International Investing, FX, and Currency Risk

by Adam on April 11, 2016

I don’t need to tell you the world is a big place. But I do need to remind you that when you are considering the makeup of your investment portfolio you need to consider where in the world your investments are, and how the location of your investments can affect the returns you may receive over time.

Saving moneyReading a lot of investment commentary coming out of America, investors in the States typically have a large proportion of their investments in the US stock market.

It is for a good reason.

The US stock market is the largest in the world and has some very strong performing companies. For an American investor they can invest exclusively in the US stock market and can build a well-diversified portfolio that is likely to perform well over the long term. Even so, many investment advisers recommend a small proportion of ‘International’ exposure for added diversification and are lured by the potential of extra returns by hoping on rapid growth in emerging markets. However, advisers often caution having too much exposure to international stocks because of the added risk of ‘currency risk’.

 What is currency risk?

Currency risk is the potential risk of loss from fluctuating foreign exchange rates when an investor has exposure to foreign currency or foreign-currency-traded investments.

For example, I’m in the UK. If I bought an American investment that traded in dollars, say $100. I would need to convert my pounds into dollars to buy the investment (currently £70).

Let’s imagine I got a great return of 100% and doubled my money, so my American investment is now worth $200. In order to cash out and spend my return I would need to sell the investment and then convert the dollars back into pounds. If the exchange rate had stayed the same, the $200 would now be worth £140 (70*2).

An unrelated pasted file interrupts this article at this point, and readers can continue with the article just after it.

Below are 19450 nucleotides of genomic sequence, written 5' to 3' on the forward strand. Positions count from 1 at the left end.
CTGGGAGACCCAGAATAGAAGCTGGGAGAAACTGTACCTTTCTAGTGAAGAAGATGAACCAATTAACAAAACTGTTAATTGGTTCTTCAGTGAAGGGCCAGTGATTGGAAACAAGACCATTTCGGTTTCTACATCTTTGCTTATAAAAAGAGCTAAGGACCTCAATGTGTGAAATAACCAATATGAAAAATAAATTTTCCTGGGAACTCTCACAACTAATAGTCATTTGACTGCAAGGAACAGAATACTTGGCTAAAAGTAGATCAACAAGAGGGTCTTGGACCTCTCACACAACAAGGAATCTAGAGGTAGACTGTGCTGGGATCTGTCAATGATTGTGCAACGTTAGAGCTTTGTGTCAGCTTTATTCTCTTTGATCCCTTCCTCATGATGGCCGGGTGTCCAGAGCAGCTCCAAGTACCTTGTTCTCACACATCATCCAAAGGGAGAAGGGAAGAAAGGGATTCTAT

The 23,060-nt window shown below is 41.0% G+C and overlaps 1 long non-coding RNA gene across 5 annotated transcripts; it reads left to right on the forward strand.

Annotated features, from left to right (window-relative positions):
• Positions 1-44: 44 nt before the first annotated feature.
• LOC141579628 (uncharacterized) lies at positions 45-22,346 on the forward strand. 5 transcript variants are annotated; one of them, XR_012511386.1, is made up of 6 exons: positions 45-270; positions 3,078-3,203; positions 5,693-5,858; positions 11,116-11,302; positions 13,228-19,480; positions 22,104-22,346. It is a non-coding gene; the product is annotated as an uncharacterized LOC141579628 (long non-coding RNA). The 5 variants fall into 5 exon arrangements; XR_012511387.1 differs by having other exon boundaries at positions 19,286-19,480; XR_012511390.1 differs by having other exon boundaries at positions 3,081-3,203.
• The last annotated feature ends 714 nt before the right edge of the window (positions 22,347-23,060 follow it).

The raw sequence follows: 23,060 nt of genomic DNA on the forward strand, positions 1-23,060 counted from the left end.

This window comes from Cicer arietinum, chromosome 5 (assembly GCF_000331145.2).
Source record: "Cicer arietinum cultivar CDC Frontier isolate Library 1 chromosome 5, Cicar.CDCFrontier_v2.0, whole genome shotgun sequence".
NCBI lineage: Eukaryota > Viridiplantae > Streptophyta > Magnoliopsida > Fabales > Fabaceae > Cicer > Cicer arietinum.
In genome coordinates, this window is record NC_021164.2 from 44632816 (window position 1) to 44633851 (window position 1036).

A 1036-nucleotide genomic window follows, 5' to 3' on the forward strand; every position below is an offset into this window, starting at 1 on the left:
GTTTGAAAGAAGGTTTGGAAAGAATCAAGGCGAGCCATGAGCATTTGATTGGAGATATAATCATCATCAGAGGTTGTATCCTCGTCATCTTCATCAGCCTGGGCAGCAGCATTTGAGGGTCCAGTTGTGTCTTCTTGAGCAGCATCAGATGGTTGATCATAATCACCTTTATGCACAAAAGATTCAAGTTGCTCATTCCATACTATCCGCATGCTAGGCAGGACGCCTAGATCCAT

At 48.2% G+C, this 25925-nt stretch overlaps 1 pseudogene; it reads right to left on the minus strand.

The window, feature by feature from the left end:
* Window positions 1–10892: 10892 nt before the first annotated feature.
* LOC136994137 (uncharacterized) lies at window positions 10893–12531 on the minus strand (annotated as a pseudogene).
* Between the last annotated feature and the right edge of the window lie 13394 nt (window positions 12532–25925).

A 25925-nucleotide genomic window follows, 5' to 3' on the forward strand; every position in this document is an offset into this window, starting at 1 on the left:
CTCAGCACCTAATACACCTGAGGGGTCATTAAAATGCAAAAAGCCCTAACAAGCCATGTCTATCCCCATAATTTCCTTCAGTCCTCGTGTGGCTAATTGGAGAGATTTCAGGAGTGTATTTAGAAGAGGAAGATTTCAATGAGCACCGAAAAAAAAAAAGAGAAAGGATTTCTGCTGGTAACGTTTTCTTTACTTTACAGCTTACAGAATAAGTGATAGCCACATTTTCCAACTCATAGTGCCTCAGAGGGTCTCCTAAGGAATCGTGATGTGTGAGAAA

However, if the pound/dollar ratio had changed, my return on my investment would be different. Perhaps $200 could only buy me £60 in the future?

Currencies ‘strengthen’ and ‘weaken’ against other currencies all the time in response to economic forces.

 

This means that when you invest in stocks and shares that trade in different currencies, your portfolio not only has market risk (the company could lose value), but also you have to consider currency risk (your home currency might not be able to buy as much foreign currency as before).

british pound notesIf you are a UK investor or investor in a smaller market than the US, you do not have the luxury of avoiding currency risk as our markets are relatively small compared with America and to provide good diversification, international stocks might take up a bigger proportion of a typical investment portfolio.

Some investors mitigate perceived currency risks using financial instruments that move in the opposite direction to currency fluctuations, but this is only really worthwhile in very large portfolios with significant international exposure. For bigger investors there are also companies such as Sucden Financial who provide foreign exchange to companies needing to hedge their currency risk and to help with liquidity.

The good news is over the long term, the markets tend to self-regulate when it comes to currency fluctuations as the very presence of currency risk can create an opportunity for investors who follow the interest rates between two countries and the relationship to exchange rates. For example, if interest rates are higher in the UK, other currencies are likely to fall in value relative to the British pound as when interest rates increase in a particular country, international currencies flow into that country to take advantage of the higher yields. This pushes the value of that country’s currency higher.

Certainly the world is a big place, but we are more connected than ever before and financial ripples in one market can reach another. Understand the types and level of risk in your portfolio to be a better prepared and informed investor.

 

 

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